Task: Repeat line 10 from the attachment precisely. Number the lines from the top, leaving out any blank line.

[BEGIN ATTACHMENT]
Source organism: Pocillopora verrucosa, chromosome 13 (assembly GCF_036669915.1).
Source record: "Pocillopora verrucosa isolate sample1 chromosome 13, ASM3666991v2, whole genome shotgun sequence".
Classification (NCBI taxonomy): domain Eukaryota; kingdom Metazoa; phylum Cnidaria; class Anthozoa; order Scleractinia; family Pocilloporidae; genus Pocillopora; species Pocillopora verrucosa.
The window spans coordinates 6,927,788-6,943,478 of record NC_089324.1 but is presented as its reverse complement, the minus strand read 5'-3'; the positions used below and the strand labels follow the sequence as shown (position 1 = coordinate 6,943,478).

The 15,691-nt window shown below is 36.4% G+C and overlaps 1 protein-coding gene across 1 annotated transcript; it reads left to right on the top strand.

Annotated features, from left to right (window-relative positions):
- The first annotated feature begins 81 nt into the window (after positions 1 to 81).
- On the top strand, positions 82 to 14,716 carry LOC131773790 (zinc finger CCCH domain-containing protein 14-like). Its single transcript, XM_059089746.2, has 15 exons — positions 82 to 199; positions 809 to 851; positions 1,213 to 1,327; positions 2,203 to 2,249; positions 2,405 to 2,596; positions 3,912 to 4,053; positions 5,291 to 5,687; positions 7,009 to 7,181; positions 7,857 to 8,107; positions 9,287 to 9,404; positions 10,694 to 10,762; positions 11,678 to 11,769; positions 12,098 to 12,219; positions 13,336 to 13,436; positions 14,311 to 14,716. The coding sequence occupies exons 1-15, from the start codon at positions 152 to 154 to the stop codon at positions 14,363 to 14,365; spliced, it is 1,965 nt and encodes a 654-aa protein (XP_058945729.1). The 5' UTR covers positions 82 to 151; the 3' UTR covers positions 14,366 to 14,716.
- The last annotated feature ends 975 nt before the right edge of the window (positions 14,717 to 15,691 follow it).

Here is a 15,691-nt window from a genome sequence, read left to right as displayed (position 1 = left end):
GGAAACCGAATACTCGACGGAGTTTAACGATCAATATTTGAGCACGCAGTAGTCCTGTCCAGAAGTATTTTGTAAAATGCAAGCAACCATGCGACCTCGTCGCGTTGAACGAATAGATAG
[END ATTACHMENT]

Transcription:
Here is a 15,691-nt window from a genome sequence, read left to right as displayed (position 1 = left end):